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Best decaf tea, either online or in a store?

SteveTimko Aug 30, 2006 06:14 PM

The decaf tea I've tried from supermarkets and from some of the places like Trader Joe's just don't cut it. Are there good decaffeinated teas I can buy online? Or is there one sold in stores I haven't tried?
I generally don't like herbal teas (rose hips, etc.). I'm looknig for a decaf Earl Grey or Ooolong or anything along the more traditional lines. So please, no Celestial Seasonings recommendations.
Anyone tried the decaf tea sold by Peet's?

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  1. Low Country Jon RE: SteveTimko Aug 30, 2006 06:50 PM

    Decaffeinated teas tend to be pretty mediocre. The best recommendation I can give you is to just buy high quality loose leaf tea and then "wash" the leaves by steeping for 30 seconds, discarding this initial infusion, and then steeping again for the required time. This method eliminates about 80% of the caffeine, which is released in those first 30 seconds.

    1 Reply
    1. re: Low Country Jon
      Pei RE: Low Country Jon Aug 30, 2006 09:18 PM

      That's what I do. A lot of higher end Chinese tea even tastes better during the second steeping, so without the initial "wash" they're pretty bitter and hard to drink anyway.

      Peet's tea is horrible in general, so I wouldn't even bother trying the decaf.

      If you must, I've had Republic of Tea decaf Earl Greyer. Not too bad.

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      fauchon RE: SteveTimko Aug 30, 2006 06:53 PM

      Agree with Low Country Jon. Here's a link to info about decaffeinated tea including direction to do it yourself...very simple & by far the best IME...


      1 Reply
      1. re: fauchon
        twiggles RE: fauchon Jun 13, 2007 01:42 PM

        agreed- i do this with loose leaf tea as well, and the tea still tastes great.

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        PaulV RE: SteveTimko Aug 31, 2006 01:29 AM

        My wife switched to decaf tea when she became pregnant and faced the same dilemma. The best grocery store decaf tea that we found was Typhoo. There are some better loose leaf ones available at local stores, but I don't know about mail-order.

        1. Pei RE: SteveTimko Aug 31, 2006 01:57 AM

          I don't know the caffeine content of them, but what about some of the Japanese and Korean rice/grain teas? Do you like those?

          1 Reply
          1. re: Pei
            SteveTimko RE: Pei Aug 31, 2006 02:12 AM

            Never had one. I'll have to check them out.

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            e_ticket_lizabeth RE: SteveTimko Jun 13, 2007 01:35 PM

            I'm with you--I like herbal teas, but sometimes, you just want a good cup of tea without the caffeine! So far, the best I've ever found is Kroger brand, believe it or not. Their regular decaf tea is pretty blah--no off taste, really, just really weak tasting. However, they make a "President's Select" brand of decaf English Breakfast that actually tastes like tea! I don't know if you have Kroger or Dillon's grocery stores in your area, but it's worth a shot. Good luck! I've just read some very promising reviews of Taylors decaf, so I'm thinking about trying them, too. I have to special order the decaf English Breakfast, so if I can easily find the Taylors, and I like it, I may just switch. On the other hand, the Kroger brand is quite inexpensive.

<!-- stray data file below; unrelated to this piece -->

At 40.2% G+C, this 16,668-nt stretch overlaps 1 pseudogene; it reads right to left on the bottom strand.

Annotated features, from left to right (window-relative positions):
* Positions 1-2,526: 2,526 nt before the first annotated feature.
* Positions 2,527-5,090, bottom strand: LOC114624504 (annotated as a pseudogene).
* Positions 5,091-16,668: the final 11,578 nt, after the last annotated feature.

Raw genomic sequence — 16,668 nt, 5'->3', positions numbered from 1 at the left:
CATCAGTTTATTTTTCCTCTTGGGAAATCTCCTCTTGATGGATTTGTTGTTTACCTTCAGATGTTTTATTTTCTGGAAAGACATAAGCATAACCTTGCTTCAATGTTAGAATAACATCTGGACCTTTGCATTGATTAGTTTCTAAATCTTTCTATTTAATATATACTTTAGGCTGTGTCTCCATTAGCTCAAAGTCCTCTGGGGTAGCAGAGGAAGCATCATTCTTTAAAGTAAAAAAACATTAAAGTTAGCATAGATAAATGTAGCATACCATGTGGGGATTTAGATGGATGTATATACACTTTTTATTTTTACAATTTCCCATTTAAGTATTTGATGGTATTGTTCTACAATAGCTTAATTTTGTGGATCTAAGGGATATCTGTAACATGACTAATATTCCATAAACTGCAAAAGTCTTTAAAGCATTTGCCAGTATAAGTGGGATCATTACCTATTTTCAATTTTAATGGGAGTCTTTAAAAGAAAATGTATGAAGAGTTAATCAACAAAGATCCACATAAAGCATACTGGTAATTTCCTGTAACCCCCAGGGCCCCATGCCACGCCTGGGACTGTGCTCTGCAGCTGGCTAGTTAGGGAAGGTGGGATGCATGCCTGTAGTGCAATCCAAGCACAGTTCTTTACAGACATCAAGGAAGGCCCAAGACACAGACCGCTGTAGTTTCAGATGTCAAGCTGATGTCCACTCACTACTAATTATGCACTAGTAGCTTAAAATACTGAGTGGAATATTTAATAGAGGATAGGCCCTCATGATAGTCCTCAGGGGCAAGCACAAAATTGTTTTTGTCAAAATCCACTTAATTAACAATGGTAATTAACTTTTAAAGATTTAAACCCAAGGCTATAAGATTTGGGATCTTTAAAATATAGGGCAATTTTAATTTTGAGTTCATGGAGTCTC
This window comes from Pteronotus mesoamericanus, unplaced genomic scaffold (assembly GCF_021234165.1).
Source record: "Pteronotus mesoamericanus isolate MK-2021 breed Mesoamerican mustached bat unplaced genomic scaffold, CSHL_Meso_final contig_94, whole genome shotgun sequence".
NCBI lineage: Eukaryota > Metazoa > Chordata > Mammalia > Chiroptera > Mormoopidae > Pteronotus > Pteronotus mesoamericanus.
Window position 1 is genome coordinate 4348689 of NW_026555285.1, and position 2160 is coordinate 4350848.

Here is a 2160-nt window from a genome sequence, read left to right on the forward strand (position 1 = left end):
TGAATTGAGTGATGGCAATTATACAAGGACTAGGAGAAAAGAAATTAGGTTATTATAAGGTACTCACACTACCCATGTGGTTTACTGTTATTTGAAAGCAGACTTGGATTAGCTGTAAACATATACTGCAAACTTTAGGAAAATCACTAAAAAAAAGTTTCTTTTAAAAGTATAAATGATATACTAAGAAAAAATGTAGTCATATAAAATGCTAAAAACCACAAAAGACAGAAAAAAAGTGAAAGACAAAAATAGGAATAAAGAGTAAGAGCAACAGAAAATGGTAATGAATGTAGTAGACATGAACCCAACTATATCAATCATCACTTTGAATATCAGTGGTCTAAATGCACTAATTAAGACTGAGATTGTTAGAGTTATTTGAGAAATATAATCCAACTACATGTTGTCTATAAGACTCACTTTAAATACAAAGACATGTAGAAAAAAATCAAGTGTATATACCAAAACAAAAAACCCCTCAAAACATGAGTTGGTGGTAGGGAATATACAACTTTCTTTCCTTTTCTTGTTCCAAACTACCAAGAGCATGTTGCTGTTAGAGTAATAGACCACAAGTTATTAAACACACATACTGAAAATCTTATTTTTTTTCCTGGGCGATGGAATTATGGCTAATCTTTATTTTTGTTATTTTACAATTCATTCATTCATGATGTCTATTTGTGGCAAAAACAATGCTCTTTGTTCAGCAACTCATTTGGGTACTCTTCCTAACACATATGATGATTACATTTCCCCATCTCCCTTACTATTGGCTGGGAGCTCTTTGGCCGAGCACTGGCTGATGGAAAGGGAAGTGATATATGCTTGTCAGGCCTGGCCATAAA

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              schmo RE: SteveTimko Jun 13, 2007 01:57 PM

              I don't know if you like to deal with loose tea, but someone just gave me a tin of Kusmi Russian Evening, a classic black tea, as a gift. It says on the side that it is low caffeine, and it tastes wonderful. I think you can find it online.

              1 Reply
              1. re: schmo
                MMRuth RE: schmo Apr 13, 2008 02:45 PM

                I just bought some of that on a whim at Russ & Daughters in Manhattan and brewed myself an afternoon up (rather than an evening one) and, as you say, it's wonderful.

              2. liu RE: SteveTimko Jun 13, 2007 03:24 PM

                Hi, SteveTimko. Mostly I drink green oolongs, but later in the day and at night I prefer either barley tea (you can easily find it at all Asian markets, usually in a yellow plastic container --- tea bags) which has no caffeine, or I enjoy Maeda-en Gold GenMai Cha which is brown rice tea. Although it does contain some natural green tea, it is mostly roasted brown rice (the bag with the popcorn mixed in with the tea); this is low in caffeine. You can find this on the Maeda-en site, or at many Japanese or even large grocery stores that have an Asian section.


                I like all of their teas; you might call them and ask about their non- or low-caffeine teas:

                Phone: 1-866-MAEDAEN (1-949-251-9601)

                1. puppymomma RE: SteveTimko Jun 14, 2007 09:33 AM

                  I like the Decaffeinated English Breakfast (Ceylon OP) at Upton Tea

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                    Oh Robin RE: SteveTimko Jun 14, 2007 12:13 PM

                    I know you said you didn't like TJ's, but did you try their decaf English Breakfast? I think it's good.

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                      Val RE: SteveTimko Apr 13, 2008 04:14 PM

                      There is also red tea to consider which is naturally caffeine-free. I've only purchased the Snapple red teas so I don't know a good rooibos brand to recommend for brewing but someone here may have a good rec for you...here's some information, though:


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